Between general elections every two years, there are comparatively few electoral contests that can give a sense of the national mood. To be sure, there are off-year gubernatorial contests, a host of mayoral elections, and local races of all stripes. But at the national level, the lone electoral pulse-taking is the occasional special congressional election to fill a vacancy in the House of Representatives, or on rare occasion, the Senate.
That makes the special election held in the New York 26th District on May 24 especially noteworthy. Not only was it the first race that actually filled an open seat in the 112th Congress, but the result produced a change in party hands, with the historically Republican seat in upstate New York switching to the Democrats.
Does the outcome represent a trend in the making for 2012?
Democrats certainly think so. The seat came open in February when Republican Rep. Christopher Lee abruptly resigned his seat after a shirtless photo of the married congressman appeared on the internet. And at first, there was little reason to believe that Republicans would not retain the district that lies between Buffalo and Rochester. The district was only one of four in the Empire State that favored John McCain in the 2008 presidential balloting and just one of three New York districts that elected a Republican representative the same year.
But Democrat Kathy Hochul, the Erie County clerk, not only won last month’s special election. But she did so with an issue, Medicare, that Democrats are hopeful they can take national in 2012. Specifically, she took aim at the House Republican budget plan that would gradually replace the popular government-run Medicare program with a voucher program. An election-eve poll showed Medicare to be the top issue in the race, named by about 20% of voters.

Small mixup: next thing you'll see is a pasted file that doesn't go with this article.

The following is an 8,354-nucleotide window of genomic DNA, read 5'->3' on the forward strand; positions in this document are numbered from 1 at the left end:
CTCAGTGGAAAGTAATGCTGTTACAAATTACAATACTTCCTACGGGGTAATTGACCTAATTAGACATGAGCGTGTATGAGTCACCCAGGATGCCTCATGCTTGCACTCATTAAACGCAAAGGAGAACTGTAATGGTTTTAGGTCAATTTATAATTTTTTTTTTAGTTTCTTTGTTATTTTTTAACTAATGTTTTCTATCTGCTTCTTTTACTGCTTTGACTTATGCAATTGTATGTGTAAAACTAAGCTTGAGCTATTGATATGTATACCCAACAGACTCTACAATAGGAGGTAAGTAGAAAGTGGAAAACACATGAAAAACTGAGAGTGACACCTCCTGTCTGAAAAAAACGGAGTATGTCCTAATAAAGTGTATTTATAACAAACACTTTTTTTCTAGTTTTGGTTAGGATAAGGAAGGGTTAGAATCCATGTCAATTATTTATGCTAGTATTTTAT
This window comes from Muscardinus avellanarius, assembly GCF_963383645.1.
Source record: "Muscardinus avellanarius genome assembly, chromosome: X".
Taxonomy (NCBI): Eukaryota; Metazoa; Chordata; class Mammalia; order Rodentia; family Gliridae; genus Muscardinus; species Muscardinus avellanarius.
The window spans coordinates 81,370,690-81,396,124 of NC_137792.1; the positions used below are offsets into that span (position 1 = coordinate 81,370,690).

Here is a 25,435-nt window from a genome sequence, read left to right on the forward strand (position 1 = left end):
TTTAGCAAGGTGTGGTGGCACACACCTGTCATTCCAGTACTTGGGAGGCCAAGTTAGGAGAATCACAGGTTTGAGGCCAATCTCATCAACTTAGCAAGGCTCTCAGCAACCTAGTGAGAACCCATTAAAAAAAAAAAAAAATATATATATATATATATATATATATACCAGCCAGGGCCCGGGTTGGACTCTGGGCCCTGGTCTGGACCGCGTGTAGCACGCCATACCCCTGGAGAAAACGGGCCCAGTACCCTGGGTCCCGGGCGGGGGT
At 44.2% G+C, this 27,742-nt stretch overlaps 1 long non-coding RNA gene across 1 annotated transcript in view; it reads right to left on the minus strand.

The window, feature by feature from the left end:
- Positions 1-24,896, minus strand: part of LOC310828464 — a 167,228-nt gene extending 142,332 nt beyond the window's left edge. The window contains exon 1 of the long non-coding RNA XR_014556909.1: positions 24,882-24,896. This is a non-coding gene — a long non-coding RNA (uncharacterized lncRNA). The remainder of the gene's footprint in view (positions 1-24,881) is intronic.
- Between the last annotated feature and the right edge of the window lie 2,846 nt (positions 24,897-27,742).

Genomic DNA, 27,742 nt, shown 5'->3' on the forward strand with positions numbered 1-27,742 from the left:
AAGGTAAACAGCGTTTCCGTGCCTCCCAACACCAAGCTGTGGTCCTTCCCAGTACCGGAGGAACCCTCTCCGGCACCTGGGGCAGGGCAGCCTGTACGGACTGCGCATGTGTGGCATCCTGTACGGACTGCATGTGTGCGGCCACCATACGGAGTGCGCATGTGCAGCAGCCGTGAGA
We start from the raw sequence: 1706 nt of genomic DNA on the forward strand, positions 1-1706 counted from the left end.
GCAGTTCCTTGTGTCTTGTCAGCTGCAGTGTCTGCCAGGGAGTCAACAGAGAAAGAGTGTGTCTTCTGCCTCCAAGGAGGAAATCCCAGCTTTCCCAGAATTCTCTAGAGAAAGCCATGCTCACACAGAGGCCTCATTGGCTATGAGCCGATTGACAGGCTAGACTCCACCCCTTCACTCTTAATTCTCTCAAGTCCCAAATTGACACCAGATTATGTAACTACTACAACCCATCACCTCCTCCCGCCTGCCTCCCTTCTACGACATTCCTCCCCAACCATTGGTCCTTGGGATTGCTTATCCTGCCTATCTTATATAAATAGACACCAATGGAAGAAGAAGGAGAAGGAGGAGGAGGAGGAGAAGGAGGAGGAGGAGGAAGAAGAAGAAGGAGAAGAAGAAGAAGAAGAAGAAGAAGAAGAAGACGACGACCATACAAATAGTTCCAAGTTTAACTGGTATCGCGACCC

Both parties and their allies were engaged in the New York 26th. Former President Bill Clinton taped a phone message on behalf of Hochul emphasizing the Medicare issue, while House Speaker John Boehner came to the district for the GOP nominee, state Assemblywoman Jane Corwin. Total spending on the race is estimated to have surpassed $6 million.
Republicans, though, have argued that Corwin was a victim of circumstance and that the race in the New York 26th was of no national consequence. They blamed the outcome on the presence of a third candidate, wealthy businessman Jack Davis, who ran on the “Tea Party” line. Republicans complained that Davis’ “tea party” candidacy was a ruse, since he had been the Democratic congressional nominee in 2004 and 2006. Ultimately, he took 9% of the special election vote, compared to 47% for Hochul and 43% for Corwin. Hochul’s share was almost identical to the 46% share that Barack Obama garnered in losing the district in the 2008 presidential election.
Nor were many Republicans very complimentary of Corwin’s campaign. She did not make a full-throated defense of the House budget plan, instead deploring what she saw as Democratic “Mediscare” tactics. GOP officials also emphasized the influence of local factors, including the fact that Hochul was generally considered more likeable than Corwin. By next November, they contend, Republican candidates will be much better versed on how to fend off Democratic attacks on Medicare.
Yet what may be the main takeaway from this particular special election was that regardless of the long-term saliency of the Medicare issue, it did provide Democrats with the means to go on the offensive for the first time since 2008. And that has provided a big lift for Democratic spirits nationally.